Charles Amicy, a Haitian pastor who heads Presbyterian Mission in Haiti, was traveling in the country with his 11-year-old son and a medical team from Savannah, Ga., when the quake struck. "I was in Port au Prince when that happened and I saw with my own eyes several houses collapsed and several people died," Amicy emailed WORLD shortly after the quake. He said he, his family, and the team were all OK but he had not reached relatives in Port-au-Prince, adding, "For me to witness walls, buildings collapsed and people caring [for the] injured and the streets full with people crying, going here and there looking for their love ones they didn't see. I am still in shock from what happened."
Faith-based relief groups quickly mobilized for what is certain to be a massive disaster area. World Relief cited an eyewitness in Port-au-Prince who reported that the city was "just gray with dust."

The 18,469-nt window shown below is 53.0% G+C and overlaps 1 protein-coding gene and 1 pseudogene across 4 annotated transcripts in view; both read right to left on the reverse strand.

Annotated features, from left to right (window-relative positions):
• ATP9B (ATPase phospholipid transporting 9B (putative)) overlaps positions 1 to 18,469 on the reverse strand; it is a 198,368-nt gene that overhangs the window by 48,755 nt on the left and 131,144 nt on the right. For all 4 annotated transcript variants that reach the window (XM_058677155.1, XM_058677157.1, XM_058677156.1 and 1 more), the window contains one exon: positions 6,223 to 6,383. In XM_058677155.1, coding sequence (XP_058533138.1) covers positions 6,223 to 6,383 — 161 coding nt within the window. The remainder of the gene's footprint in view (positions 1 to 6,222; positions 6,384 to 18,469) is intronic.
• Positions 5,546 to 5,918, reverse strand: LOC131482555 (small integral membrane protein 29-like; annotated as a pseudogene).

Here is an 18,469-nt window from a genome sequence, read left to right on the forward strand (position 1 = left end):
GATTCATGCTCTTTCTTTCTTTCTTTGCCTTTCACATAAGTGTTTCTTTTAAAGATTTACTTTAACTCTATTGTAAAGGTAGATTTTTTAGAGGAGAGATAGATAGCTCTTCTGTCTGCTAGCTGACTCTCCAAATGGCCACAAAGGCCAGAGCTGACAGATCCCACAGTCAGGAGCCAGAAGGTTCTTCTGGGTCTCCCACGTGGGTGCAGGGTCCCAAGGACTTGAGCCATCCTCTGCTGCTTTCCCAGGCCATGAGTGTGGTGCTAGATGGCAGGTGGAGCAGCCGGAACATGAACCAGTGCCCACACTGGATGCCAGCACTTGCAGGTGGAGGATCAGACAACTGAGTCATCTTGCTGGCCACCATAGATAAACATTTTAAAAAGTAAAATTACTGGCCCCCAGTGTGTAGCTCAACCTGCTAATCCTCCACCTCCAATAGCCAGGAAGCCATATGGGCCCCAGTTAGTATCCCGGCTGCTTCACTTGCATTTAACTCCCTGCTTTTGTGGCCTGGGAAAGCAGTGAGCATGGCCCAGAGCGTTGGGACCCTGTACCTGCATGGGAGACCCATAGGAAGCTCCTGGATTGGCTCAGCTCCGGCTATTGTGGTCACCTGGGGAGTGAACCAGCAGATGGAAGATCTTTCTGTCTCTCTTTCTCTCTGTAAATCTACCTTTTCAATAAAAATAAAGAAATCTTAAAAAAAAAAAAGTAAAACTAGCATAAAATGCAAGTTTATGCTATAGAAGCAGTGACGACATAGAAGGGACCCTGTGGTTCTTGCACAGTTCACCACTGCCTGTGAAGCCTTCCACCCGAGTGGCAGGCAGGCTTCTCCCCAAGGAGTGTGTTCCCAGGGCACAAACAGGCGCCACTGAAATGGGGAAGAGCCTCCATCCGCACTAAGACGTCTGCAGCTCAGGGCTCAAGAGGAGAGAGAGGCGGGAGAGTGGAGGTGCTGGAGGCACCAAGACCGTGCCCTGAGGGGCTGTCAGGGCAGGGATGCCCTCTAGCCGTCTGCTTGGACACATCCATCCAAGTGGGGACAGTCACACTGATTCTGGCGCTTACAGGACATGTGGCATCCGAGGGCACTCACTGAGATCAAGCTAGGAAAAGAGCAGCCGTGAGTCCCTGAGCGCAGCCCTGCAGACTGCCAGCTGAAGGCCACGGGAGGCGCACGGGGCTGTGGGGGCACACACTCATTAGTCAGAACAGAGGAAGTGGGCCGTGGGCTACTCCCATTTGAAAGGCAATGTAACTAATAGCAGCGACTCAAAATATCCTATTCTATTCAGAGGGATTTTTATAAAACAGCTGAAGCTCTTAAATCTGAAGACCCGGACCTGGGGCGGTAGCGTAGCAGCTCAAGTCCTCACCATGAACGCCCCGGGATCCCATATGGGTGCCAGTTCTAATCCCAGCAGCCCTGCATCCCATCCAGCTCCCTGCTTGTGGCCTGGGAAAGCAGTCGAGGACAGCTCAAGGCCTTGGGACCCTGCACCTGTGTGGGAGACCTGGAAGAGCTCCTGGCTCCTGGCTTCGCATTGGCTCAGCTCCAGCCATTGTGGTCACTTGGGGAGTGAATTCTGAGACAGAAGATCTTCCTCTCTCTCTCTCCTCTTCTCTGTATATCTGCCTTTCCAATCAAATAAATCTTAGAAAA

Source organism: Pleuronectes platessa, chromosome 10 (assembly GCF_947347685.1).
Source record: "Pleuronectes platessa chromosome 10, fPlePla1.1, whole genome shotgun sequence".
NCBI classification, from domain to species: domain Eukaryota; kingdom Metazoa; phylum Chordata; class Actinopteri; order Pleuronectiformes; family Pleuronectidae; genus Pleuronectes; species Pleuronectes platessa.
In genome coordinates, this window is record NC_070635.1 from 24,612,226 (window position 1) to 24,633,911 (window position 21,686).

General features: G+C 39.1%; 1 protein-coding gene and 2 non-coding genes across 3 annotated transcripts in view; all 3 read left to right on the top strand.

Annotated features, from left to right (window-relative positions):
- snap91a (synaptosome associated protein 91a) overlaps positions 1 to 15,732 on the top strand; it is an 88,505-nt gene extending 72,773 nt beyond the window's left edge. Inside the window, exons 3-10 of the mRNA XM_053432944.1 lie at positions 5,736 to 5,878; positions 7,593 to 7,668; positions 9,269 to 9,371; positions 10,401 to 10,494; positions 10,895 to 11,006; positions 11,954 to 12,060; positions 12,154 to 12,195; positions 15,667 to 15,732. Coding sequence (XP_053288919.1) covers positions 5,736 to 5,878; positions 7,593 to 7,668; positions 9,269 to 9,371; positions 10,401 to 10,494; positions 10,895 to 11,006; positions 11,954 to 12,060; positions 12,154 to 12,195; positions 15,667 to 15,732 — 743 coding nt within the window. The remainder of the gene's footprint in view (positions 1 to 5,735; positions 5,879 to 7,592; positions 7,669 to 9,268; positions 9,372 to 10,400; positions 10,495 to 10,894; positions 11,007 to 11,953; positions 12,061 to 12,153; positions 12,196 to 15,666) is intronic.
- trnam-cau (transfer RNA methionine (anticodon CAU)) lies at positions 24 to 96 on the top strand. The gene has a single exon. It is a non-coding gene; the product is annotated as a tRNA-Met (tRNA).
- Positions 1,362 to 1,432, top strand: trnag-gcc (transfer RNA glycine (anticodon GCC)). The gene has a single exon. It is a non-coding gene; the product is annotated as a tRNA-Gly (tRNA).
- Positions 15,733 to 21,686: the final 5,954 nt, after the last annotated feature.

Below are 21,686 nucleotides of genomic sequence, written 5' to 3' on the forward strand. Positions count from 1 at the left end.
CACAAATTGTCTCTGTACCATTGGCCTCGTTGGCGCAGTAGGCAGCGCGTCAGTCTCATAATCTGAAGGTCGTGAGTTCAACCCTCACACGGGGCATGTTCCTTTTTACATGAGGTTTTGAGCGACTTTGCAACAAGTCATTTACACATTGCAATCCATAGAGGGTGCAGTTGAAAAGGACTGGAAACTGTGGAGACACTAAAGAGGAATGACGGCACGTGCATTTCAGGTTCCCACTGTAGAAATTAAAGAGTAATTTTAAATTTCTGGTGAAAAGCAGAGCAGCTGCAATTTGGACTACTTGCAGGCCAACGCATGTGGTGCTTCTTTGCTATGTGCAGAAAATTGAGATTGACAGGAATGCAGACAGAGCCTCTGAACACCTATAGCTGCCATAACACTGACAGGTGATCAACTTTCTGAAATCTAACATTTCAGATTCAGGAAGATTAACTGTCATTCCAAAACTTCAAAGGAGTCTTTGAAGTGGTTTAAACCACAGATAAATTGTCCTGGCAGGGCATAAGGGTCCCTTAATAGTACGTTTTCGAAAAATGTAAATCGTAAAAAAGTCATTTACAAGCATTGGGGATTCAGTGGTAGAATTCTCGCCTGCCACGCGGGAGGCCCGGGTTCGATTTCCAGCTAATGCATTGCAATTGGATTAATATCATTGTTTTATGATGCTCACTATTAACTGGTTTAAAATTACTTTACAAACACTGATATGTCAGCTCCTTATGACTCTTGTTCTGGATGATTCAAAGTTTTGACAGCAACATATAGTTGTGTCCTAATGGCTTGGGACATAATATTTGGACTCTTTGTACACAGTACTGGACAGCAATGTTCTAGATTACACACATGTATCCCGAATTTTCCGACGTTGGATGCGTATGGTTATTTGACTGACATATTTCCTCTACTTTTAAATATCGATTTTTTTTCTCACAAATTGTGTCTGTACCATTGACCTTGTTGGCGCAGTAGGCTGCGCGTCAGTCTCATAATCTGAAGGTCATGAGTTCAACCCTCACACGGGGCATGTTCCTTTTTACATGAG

Haiti is the poorest nation in the Western Hemisphere, with a population of 8.5 million, annual per capita income of less than $400, and an average life expectancy of 53. Health officials estimate that 2 percent of the adult population is HIV positive.
In Port-au-Prince, a city of 2 million, eyewitnesses trapped in an urban center gone dark and crumpled sought to communicate via mobile phones and social networking. Carel Pedro, a photographer based in Haiti, began sending photos to friends who posted them on Twitter just moments after the second aftershock. Twitter user Marvin Ady reported, "Millions are suffering in the dark. . . . People are having a hard time finding family members."
Helping Haiti | WORLD provides a list of relief organizations accepting donations to assist earthquake victims in Haiti | The Editors | Jan. 13, 2010
Search and rescue | U.S. disaster experts, the U.S. military, and private relief groups head to earthquake-devastated Haiti | Mindy Belz | Jan. 13, 2010